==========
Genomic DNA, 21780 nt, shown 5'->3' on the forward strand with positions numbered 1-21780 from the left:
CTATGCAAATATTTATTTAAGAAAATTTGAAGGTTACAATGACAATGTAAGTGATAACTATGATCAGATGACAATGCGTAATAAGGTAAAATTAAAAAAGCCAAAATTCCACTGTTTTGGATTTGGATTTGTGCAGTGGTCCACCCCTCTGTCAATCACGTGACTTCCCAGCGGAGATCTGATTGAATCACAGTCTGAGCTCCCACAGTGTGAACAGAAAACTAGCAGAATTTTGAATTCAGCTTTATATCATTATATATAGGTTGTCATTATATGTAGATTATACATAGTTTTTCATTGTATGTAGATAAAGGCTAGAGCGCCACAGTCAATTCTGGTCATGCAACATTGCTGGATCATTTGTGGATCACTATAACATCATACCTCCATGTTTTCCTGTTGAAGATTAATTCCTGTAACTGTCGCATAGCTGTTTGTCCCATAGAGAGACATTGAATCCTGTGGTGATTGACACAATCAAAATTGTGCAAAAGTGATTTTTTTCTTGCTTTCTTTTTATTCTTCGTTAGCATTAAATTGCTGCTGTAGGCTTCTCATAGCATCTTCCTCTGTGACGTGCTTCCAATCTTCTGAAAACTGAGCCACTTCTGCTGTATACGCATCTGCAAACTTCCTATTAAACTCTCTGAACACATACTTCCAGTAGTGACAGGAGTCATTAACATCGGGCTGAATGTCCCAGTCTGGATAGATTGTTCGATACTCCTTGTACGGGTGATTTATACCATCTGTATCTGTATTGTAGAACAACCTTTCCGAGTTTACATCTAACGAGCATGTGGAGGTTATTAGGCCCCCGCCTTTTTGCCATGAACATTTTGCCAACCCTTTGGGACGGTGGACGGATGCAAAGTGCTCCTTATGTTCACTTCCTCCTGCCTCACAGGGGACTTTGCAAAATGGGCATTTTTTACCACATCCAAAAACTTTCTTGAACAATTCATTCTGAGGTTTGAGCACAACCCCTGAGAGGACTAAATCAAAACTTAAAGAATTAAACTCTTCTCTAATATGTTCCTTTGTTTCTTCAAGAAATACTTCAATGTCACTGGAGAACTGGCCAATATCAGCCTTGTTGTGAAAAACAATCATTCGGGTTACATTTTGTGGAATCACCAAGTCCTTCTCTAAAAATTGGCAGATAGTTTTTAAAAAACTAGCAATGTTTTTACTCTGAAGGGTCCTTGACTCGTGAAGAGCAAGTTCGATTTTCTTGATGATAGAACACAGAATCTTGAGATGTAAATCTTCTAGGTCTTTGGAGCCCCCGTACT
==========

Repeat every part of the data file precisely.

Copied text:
Genomic DNA, 21780 nt, shown 5'->3' on the forward strand with positions numbered 1-21780 from the left:
CTATGCAAATATTTATTTAAGAAAATTTGAAGGTTACAATGACAATGTAAGTGATAACTATGATCAGATGACAATGCGTAATAAGGTAAAATTAAAAAAGCCAAAATTCCACTGTTTTGGATTTGGATTTGTGCAGTGGTCCACCCCTCTGTCAATCACGTGACTTCCCAGCGGAGATCTGATTGAATCACAGTCTGAGCTCCCACAGTGTGAACAGAAAACTAGCAGAATTTTGAATTCAGCTTTATATCATTATATATAGGTTGTCATTATATGTAGATTATACATAGTTTTTCATTGTATGTAGATAAAGGCTAGAGCGCCACAGTCAATTCTGGTCATGCAACATTGCTGGATCATTTGTGGATCACTATAACATCATACCTCCATGTTTTCCTGTTGAAGATTAATTCCTGTAACTGTCGCATAGCTGTTTGTCCCATAGAGAGACATTGAATCCTGTGGTGATTGACACAATCAAAATTGTGCAAAAGTGATTTTTTTCTTGCTTTCTTTTTATTCTTCGTTAGCATTAAATTGCTGCTGTAGGCTTCTCATAGCATCTTCCTCTGTGACGTGCTTCCAATCTTCTGAAAACTGAGCCACTTCTGCTGTATACGCATCTGCAAACTTCCTATTAAACTCTCTGAACACATACTTCCAGTAGTGACAGGAGTCATTAACATCGGGCTGAATGTCCCAGTCTGGATAGATTGTTCGATACTCCTTGTACGGGTGATTTATACCATCTGTATCTGTATTGTAGAACAACCTTTCCGAGTTTACATCTAACGAGCATGTGGAGGTTATTAGGCCCCCGCCTTTTTGCCATGAACATTTTGCCAACCCTTTGGGACGGTGGACGGATGCAAAGTGCTCCTTATGTTCACTTCCTCCTGCCTCACAGGGGACTTTGCAAAATGGGCATTTTTTACCACATCCAAAAACTTTCTTGAACAATTCATTCTGAGGTTTGAGCACAACCCCTGAGAGGACTAAATCAAAACTTAAAGAATTAAACTCTTCTCTAATATGTTCCTTTGTTTCTTCAAGAAATACTTCAATGTCACTGGAGAACTGGCCAATATCAGCCTTGTTGTGAAAAACAATCATTCGGGTTACATTTTGTGGAATCACCAAGTCCTTCTCTAAAAATTGGCAGATAGTTTTTAAAAAACTAGCAATGTTTTTACTCTGAAGGGTCCTTGACTCGTGAAGAGCAAGTTCGATTTTCTTGATGATAGAACACAGAATCTTGAGATGTAAATCTTCTAGGTCTTTGGAGCCCCCGTACT